2019 Reading Stats:
Number Of Books You Read: 25 (more than in the last two years but not nearly enough)
Number of Re-Reads: 12
Genre You Read The Most From: Classics
Best in Books
Book you were excited about & thought you were going to love more but didn’t: The Professor by Charlotte Brontë. I had a similar reaction to Villette but fortunately not as strong this time. Boy, William, the main character, was annoying. Everyone was under scrutiny, examination and judgement by him. Again, I could not believe this was the same author who had written the wonderful Jane Eyre, one of my favourite novels!
Most surprising (in a good or bad way) book you read in 2019: In a good way, Elizabeth and her German Garden by Elizabeth von Arnim It was a delightful book and I could relate to Elizabeth completely. In a bad way, The Good Soldier by Ford Madox Ford. If you want to read about messed up people having affairs and then making excuses for their behaviour, read this book. I did not like it one bit. I could see Ford had talent, but I thought he wasted it.
Best series you started in 2019? Best Sequel? Best Series Ender: Well, this was kind of a year for series. I started a perpetual Agatha Christie read and the one I enjoyed most …. so hard to pick but probably The Murder of Roger Ackroyd. I also began to read Josephine Tey’s mysteries. And an honourable mention goes to The 39 Steps and Midshipman Hornblower, both first books in a series. It wasn’t planned; it just happened. I just wish I had the time to continue with them all!
Favorite new author you discovered in 2019: Well, probably Elizabeth von Arnim, if one book is anything to go off of. Also, Josephine Tey, who is a wonderful writer!
Best book from a genre you don’t typically read/ out of your comfort zone: Midshipman Hornblower. I haven’t read many books about sailing and war and the sea but this one was quite an enjoyable read.
Most action-packed/thrilling/unputdownable book of the year: The Secret Adversary, but The House of Mirth, although not action-packed, was pretty unputdownable too!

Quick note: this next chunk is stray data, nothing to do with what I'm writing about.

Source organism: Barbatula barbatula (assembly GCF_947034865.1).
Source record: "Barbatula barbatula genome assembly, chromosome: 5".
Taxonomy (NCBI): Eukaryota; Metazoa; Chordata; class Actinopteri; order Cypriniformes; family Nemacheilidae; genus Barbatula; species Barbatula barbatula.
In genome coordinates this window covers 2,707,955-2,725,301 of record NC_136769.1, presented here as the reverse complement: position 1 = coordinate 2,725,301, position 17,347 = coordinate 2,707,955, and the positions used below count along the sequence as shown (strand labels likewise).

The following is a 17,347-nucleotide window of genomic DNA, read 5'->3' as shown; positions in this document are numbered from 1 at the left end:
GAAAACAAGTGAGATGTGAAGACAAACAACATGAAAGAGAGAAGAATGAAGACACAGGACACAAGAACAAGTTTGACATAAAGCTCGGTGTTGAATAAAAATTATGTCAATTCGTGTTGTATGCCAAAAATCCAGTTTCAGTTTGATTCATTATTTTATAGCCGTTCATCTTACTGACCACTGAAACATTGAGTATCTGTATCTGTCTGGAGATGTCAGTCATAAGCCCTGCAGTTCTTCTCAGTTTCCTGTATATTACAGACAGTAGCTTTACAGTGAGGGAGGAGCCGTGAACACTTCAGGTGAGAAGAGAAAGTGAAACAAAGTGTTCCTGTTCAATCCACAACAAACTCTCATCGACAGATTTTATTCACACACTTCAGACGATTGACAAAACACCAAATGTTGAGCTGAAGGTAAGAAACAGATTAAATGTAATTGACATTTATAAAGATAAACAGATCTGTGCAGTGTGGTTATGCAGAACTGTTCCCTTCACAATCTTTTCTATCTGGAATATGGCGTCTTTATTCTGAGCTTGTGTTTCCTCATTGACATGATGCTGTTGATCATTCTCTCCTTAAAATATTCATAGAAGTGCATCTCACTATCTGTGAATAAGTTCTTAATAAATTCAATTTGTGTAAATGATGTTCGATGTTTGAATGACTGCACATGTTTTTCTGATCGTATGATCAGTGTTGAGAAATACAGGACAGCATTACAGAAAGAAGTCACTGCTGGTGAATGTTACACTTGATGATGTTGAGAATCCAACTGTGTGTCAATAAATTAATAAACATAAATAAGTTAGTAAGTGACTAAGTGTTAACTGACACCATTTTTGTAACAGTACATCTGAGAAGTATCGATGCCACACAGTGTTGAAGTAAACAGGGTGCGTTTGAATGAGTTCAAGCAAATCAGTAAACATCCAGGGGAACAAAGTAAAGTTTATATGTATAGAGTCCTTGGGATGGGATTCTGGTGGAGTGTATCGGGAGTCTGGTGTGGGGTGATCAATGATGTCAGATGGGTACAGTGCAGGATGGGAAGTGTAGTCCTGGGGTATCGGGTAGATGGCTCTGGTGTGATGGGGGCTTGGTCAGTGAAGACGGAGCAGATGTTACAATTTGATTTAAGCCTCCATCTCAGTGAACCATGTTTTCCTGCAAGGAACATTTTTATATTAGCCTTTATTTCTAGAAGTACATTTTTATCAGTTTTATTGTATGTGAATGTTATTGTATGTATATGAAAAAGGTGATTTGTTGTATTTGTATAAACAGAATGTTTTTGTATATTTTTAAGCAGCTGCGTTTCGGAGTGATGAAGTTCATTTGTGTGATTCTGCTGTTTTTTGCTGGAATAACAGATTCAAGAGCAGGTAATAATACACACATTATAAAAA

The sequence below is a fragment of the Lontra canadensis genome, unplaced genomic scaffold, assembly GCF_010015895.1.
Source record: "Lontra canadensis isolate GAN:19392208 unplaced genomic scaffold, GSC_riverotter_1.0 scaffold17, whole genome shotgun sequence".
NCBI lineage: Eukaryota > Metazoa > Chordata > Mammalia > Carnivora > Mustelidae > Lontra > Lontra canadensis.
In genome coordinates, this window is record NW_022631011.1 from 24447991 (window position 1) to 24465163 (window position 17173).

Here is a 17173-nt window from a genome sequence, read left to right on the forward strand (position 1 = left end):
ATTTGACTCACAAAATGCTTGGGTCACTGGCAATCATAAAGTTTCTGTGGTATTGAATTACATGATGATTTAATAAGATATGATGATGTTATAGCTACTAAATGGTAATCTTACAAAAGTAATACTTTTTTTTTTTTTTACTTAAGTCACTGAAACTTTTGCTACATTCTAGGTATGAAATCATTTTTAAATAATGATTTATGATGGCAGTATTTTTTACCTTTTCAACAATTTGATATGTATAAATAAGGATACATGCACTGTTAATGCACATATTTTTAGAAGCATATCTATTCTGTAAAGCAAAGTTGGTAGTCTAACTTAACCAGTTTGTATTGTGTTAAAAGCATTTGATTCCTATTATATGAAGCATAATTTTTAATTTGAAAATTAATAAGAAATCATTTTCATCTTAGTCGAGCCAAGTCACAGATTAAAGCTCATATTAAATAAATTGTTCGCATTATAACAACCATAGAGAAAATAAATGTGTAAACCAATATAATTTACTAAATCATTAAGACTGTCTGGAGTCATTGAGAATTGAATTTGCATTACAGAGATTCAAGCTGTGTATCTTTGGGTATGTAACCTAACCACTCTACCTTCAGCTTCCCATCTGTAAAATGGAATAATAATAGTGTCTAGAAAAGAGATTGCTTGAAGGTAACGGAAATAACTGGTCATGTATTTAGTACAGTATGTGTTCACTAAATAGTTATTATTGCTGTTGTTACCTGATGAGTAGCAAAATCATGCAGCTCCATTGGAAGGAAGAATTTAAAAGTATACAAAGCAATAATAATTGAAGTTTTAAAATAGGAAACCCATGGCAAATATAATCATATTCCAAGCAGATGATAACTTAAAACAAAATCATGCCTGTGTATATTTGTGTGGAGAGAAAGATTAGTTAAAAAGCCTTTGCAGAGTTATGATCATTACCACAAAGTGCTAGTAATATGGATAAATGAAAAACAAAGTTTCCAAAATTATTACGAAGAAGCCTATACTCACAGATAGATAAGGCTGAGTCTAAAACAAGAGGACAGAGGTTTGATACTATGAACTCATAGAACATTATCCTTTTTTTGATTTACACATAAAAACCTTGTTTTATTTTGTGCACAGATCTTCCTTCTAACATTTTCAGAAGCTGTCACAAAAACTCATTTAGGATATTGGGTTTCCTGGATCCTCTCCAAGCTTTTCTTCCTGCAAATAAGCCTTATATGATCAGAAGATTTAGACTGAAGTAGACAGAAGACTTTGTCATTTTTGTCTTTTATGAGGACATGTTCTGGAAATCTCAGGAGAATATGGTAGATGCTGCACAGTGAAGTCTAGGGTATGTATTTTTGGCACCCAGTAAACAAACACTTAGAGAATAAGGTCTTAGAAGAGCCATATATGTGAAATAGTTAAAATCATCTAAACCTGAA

Book you read in 2019 that you are most likley to reread next year: The Divine Comedy. I love Ciardi’s translation so much that I keep sticking to it. I need to read Alan Mandelbaum’s translation next. He apparently gets the most balance between form and meaning, but Ciardi sounds the most like Dante, even though he takes liberties with the text.
Favorite cover of a book you read in 2019: I don’t have alot to choose from but I kind of liked this one from Phantastes. It’s very moody.
Most memorable characters of 2019: Lily Bart from The House of Mirth absolutely!! Wharton’s crafting of her character is exemplary!! She’s probably one of my top favourite characters of all time.
Most beautifully written book read in 2019: The Divine Comedy. I wish I could read Italian as I’m told that Dante is a genius.
Most-thought provoking/ life-changing book of 2019: Ah, this is easy! Both The Art of Loving and C.S. Lewis’ The Four Loves. I did read-alongs of both and it really helped me (and I hope others) to explore the true meaning of love and the actions that rightly build this emotion. They were both just awesome!
Book you can’t believe you waited UNTIL 2019 to finally read: Yikes! Hard to say but I’ll put Elizabeth and her German Garden only because I’ve had von Arnim on my radar for awhile.
Book that shocked you the most: The Good Soldier. I don’t think I’m a prude but I do have standards. Aimless meandering without a job or purpose, fooling around with people other than your spouse and making a joke of it, all while deliberately denying the tragedy of your actions, is not something I would want to read about. But I did. And I do feel like I wasted my time. Live and learn, I guess.
Favorite non-romantic relationship: Dante and Beatrice from The Divine Comedy (Paradiso).